The provider should attempt to talk with the guardian to resolve the concerns. The provider needs to maintain written documentation of the concerns and attempts to resolve the issues. If the concerns remain unresolved, the provider should consult with Adult Protective Services (608-242-6200).
What can the provider do if the guardian is unavailable or non-responsive to the needs of the ward?
If, after good faith attempts have been exhausted to locate and communicate with the guardian, the provider should contact Adult Protective Services (608-242-6200) with written documentation of concerns and attempts to locate and communicate with the guardian.
Who should be called if there are concerns about a guardianship?
Consultation may be sought from Adult Protective Services (608-242-6200), from the Court (608-266-4331), or by contacting the “Experts on Call” (see bottom of this page.)
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Who can I call if I have questions about Individual Rights? Contact Girard Gierl, J. D. at 608-266-3102, or email the "Clients Rights Office" at firstname.lastname@example.org.
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Guardianship of Adults: A Decision-Making Guide for Family Members, Friends, and Advocates, Roy Froemming, J. D., Betsy Abramson, J. D. (2000)
Making a Difference: Thinking About Decision-Making Support in the Transition Process, Roy Froemming, J.D., (2002).
The Basics of Guardianship, Ellen Henningsen, J.D., The Elder Law Center of the Coalition of Aging Groups, (n.d.). The Good Guardian: A Guide for Guardians in Wisconsin, Diane Herman, Helen Marks Dicks, J.D., Betsy Abramson J.D., The Center for Public Representation, (2001).
Guardianship, Dianne Greenley, J.D., Wisconsin Coalition for Advocacy, (n.d.) One Step Ahead: Resource planning for people with disabilities who rely on Supplemental Security Income and Medical Assistance, Roy Froemming, J.D., Wisconsin Council on Developmental Disabilities, (1997).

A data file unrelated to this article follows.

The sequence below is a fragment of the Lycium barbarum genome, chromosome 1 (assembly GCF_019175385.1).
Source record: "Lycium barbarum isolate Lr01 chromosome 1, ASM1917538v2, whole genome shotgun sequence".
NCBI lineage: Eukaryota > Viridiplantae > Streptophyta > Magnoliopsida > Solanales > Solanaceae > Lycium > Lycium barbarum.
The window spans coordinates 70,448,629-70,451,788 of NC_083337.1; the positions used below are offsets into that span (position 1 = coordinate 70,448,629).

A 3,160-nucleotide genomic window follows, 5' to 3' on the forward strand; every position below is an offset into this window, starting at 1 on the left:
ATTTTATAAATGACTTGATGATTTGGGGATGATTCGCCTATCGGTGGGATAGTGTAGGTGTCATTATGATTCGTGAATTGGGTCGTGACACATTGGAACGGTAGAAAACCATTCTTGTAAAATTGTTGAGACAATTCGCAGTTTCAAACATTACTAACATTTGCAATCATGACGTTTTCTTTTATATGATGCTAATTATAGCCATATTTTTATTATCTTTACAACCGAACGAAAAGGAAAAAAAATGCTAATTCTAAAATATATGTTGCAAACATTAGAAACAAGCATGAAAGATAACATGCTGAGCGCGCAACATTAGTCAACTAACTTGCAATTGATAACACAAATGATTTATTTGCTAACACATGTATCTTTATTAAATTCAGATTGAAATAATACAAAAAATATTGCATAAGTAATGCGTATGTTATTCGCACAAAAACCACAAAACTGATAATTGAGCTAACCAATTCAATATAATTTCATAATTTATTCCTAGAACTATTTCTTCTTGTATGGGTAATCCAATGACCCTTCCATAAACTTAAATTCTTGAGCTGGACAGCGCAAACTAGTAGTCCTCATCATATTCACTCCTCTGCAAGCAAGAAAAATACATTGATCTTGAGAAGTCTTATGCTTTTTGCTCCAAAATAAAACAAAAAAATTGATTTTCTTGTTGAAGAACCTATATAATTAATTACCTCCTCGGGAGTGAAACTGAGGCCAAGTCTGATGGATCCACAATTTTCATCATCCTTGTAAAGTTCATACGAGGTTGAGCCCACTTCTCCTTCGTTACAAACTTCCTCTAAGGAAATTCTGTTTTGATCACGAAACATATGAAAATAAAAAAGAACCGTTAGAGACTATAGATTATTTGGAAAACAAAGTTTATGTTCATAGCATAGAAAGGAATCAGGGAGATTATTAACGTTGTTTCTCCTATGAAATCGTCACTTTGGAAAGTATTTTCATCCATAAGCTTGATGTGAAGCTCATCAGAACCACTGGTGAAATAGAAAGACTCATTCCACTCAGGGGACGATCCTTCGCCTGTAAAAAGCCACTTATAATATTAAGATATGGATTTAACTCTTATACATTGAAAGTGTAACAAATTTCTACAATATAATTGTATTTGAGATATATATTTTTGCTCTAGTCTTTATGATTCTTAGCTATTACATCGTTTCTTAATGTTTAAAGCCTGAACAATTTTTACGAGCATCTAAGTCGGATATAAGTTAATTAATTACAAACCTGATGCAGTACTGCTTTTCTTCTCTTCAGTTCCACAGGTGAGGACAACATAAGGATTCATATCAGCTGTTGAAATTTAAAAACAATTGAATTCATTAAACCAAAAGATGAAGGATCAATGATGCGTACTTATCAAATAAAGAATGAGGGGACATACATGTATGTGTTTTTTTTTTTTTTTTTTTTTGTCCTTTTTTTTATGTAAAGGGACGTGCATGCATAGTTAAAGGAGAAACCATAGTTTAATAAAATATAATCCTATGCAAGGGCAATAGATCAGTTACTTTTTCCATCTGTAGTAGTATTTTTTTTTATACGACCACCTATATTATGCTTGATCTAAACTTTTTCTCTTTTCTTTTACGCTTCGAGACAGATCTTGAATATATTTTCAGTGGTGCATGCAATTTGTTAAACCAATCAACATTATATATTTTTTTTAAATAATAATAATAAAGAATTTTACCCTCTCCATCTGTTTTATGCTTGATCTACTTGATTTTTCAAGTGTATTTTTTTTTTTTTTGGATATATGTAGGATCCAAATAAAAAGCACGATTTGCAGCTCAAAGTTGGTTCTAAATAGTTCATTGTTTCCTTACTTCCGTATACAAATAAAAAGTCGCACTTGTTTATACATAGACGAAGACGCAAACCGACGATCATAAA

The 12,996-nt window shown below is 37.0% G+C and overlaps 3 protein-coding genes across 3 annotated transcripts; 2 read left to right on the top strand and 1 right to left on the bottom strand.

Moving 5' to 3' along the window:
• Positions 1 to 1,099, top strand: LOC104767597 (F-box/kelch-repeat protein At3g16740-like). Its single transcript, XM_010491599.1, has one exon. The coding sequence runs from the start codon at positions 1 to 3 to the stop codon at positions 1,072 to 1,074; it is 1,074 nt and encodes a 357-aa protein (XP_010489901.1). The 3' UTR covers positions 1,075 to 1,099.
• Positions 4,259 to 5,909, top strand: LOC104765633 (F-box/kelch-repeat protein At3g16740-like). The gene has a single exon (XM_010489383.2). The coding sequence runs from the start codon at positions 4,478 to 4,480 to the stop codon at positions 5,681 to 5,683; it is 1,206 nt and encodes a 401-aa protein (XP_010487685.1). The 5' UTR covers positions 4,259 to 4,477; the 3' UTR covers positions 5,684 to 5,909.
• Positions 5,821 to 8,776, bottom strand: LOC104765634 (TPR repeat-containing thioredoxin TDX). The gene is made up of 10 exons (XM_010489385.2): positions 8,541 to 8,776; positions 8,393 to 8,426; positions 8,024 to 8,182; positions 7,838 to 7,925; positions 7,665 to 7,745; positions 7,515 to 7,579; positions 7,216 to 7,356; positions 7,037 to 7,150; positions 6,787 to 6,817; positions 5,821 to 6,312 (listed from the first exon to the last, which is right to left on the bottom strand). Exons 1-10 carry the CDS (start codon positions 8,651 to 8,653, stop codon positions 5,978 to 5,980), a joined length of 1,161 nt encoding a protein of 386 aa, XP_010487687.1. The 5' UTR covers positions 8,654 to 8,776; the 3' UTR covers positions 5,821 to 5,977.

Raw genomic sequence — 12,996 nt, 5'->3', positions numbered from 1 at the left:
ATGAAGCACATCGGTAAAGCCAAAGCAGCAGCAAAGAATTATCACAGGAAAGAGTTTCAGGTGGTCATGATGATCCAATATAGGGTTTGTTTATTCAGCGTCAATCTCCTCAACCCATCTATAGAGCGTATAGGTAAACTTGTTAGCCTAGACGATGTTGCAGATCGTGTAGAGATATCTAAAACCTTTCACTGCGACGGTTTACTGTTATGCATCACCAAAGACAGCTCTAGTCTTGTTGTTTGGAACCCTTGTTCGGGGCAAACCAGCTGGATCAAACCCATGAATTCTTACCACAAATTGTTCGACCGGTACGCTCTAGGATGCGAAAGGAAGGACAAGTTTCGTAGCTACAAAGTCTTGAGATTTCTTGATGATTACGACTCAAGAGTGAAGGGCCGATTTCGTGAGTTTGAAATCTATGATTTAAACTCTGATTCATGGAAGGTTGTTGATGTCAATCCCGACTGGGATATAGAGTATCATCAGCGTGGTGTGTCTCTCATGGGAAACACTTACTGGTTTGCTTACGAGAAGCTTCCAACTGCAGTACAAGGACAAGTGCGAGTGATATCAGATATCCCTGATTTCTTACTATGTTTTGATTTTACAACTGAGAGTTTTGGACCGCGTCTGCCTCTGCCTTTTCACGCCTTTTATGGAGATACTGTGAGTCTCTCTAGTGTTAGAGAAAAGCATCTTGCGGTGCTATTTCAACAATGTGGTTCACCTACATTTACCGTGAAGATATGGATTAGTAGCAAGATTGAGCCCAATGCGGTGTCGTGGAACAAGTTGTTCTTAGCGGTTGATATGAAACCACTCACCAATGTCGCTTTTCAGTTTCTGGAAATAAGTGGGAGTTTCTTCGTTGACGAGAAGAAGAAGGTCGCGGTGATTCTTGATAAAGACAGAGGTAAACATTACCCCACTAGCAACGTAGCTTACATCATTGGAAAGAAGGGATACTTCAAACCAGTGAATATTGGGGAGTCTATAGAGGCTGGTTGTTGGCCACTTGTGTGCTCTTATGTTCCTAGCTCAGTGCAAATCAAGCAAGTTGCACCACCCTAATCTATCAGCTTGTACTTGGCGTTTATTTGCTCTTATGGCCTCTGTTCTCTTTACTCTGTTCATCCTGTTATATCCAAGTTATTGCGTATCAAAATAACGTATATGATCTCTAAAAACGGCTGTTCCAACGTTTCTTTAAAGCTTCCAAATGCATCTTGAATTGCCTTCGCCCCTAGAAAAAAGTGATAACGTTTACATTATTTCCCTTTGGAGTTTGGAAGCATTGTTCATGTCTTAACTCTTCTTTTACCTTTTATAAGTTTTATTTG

Provisions: Sample language for Supplemental Needs Trusts, Roy Froemming, J.D., Wisconsin Council on Developmental Disabilities, (1998).
If you wish to receive a copy of any of the above documents, please contact 608/265-9440 or email: email@example.com.
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Guardianship FAQs Workgroup
We are grateful for the hard work and dedication of a workgroup made up of agency staff, legal professionals and family members/guardians. Two members of the workgroup, Christine White and Pat Wilson, spent many hours proofreading and revising to make the document better organized and clearer. Members of the workgroup are listed at the end this document along with a bibliography of the source material we used in developing the document. Finally, we wish to acknowledge our appreciation to Dane County Court Commissioner David Flesch and to Probate Court Administrator Susan Podebradsky for their thorough review and comments on earlier drafts of the FAQ’s.
Maya Fairchild, Dane County Developmental Disability Services
Atty. Roy Froemming, Private Practice
Atty. Gerard Gierl, Dept of Health and Family Services (DHFS)
Atty. Ellen Henningsen, Coalition of Wisconsin Aging Groups (CWAG)
Jim Hessler, Waisman Center
Ken Hobbs, The Arc-Dane County
Duncan McNelly, Waisman Center
Amy Melton-White, Rise-Up
Martha Mock, Waisman Center, Wisconsin Health & Ready to Work Project
Amy Schmook, Dane County Adult Protective Services
Christine White, Access to Independence
Pat Wilson, Guardian and Support Broker